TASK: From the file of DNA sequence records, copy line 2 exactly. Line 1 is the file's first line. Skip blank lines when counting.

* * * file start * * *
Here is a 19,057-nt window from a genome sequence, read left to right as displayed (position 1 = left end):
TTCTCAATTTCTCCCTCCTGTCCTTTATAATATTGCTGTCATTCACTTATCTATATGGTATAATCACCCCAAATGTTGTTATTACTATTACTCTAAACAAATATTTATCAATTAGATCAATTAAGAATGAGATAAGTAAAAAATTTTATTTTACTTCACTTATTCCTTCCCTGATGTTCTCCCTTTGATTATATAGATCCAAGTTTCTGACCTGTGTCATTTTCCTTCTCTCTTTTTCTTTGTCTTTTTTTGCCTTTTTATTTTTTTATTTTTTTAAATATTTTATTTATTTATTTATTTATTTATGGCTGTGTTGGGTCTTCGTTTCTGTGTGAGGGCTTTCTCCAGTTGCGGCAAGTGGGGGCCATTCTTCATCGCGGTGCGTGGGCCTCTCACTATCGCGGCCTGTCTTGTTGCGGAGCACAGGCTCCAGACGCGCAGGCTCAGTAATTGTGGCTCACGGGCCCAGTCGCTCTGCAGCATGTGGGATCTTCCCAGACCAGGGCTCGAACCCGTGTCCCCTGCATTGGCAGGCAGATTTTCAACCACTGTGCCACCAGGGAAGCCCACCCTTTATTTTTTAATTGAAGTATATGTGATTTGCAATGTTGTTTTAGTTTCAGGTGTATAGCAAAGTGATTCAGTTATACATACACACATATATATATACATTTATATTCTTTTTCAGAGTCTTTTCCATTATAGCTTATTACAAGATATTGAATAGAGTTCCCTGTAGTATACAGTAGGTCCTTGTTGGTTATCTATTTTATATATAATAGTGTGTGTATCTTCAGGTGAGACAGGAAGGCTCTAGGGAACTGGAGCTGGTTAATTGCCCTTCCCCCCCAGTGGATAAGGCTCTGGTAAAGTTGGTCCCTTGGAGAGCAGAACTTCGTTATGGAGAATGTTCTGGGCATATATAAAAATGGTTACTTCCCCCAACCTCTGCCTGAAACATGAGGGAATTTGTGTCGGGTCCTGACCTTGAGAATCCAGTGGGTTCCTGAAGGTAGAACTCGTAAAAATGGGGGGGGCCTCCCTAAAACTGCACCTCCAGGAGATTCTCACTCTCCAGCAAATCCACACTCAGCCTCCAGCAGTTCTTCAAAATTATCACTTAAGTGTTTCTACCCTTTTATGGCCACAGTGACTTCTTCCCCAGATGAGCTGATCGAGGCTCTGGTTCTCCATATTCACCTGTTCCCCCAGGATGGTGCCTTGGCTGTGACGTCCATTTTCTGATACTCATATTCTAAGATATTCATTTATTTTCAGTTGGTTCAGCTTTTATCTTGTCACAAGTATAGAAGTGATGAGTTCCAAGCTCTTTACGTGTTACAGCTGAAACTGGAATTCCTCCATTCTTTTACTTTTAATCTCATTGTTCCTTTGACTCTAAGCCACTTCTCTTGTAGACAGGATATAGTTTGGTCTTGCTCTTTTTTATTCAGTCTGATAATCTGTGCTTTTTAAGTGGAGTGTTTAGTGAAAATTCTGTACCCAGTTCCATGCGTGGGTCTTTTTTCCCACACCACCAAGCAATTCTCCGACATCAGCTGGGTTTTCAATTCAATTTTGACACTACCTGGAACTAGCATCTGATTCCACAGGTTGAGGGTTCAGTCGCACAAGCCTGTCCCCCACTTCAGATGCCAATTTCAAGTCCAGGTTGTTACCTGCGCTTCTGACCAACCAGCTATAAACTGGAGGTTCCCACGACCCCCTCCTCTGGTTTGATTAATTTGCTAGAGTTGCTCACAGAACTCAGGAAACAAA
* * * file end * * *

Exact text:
TTCTCAATTTCTCCCTCCTGTCCTTTATAATATTGCTGTCATTCACTTATCTATATGGTATAATCACCCCAAATGTTGTTATTACTATTACTCTAAACAAATATTTATCAATTAGATCAATTAAGAATGAGATAAGTAAAAAATTTTATTTTACTTCACTTATTCCTTCCCTGATGTTCTCCCTTTGATTATATAGATCCAAGTTTCTGACCTGTGTCATTTTCCTTCTCTCTTTTTCTTTGTCTTTTTTTGCCTTTTTATTTTTTTATTTTTTTAAATATTTTATTTATTTATTTATTTATTTATGGCTGTGTTGGGTCTTCGTTTCTGTGTGAGGGCTTTCTCCAGTTGCGGCAAGTGGGGGCCATTCTTCATCGCGGTGCGTGGGCCTCTCACTATCGCGGCCTGTCTTGTTGCGGAGCACAGGCTCCAGACGCGCAGGCTCAGTAATTGTGGCTCACGGGCCCAGTCGCTCTGCAGCATGTGGGATCTTCCCAGACCAGGGCTCGAACCCGTGTCCCCTGCATTGGCAGGCAGATTTTCAACCACTGTGCCACCAGGGAAGCCCACCCTTTATTTTTTAATTGAAGTATATGTGATTTGCAATGTTGTTTTAGTTTCAGGTGTATAGCAAAGTGATTCAGTTATACATACACACATATATATATACATTTATATTCTTTTTCAGAGTCTTTTCCATTATAGCTTATTACAAGATATTGAATAGAGTTCCCTGTAGTATACAGTAGGTCCTTGTTGGTTATCTATTTTATATATAATAGTGTGTGTATCTTCAGGTGAGACAGGAAGGCTCTAGGGAACTGGAGCTGGTTAATTGCCCTTCCCCCCCAGTGGATAAGGCTCTGGTAAAGTTGGTCCCTTGGAGAGCAGAACTTCGTTATGGAGAATGTTCTGGGCATATATAAAAATGGTTACTTCCCCCAACCTCTGCCTGAAACATGAGGGAATTTGTGTCGGGTCCTGACCTTGAGAATCCAGTGGGTTCCTGAAGGTAGAACTCGTAAAAATGGGGGGGGCCTCCCTAAAACTGCACCTCCAGGAGATTCTCACTCTCCAGCAAATCCACACTCAGCCTCCAGCAGTTCTTCAAAATTATCACTTAAGTGTTTCTACCCTTTTATGGCCACAGTGACTTCTTCCCCAGATGAGCTGATCGAGGCTCTGGTTCTCCATATTCACCTGTTCCCCCAGGATGGTGCCTTGGCTGTGACGTCCATTTTCTGATACTCATATTCTAAGATATTCATTTATTTTCAGTTGGTTCAGCTTTTATCTTGTCACAAGTATAGAAGTGATGAGTTCCAAGCTCTTTACGTGTTACAGCTGAAACTGGAATTCCTCCATTCTTTTACTTTTAATCTCATTGTTCCTTTGACTCTAAGCCACTTCTCTTGTAGACAGGATATAGTTTGGTCTTGCTCTTTTTTATTCAGTCTGATAATCTGTGCTTTTTAAGTGGAGTGTTTAGTGAAAATTCTGTACCCAGTTCCATGCGTGGGTCTTTTTTCCCACACCACCAAGCAATTCTCCGACATCAGCTGGGTTTTCAATTCAATTTTGACACTACCTGGAACTAGCATCTGATTCCACAGGTTGAGGGTTCAGTCGCACAAGCCTGTCCCCCACTTCAGATGCCAATTTCAAGTCCAGGTTGTTACCTGCGCTTCTGACCAACCAGCTATAAACTGGAGGTTCCCACGACCCCCTCCTCTGGTTTGATTAATTTGCTAGAGTTGCTCACAGAACTCAGGAAACAAA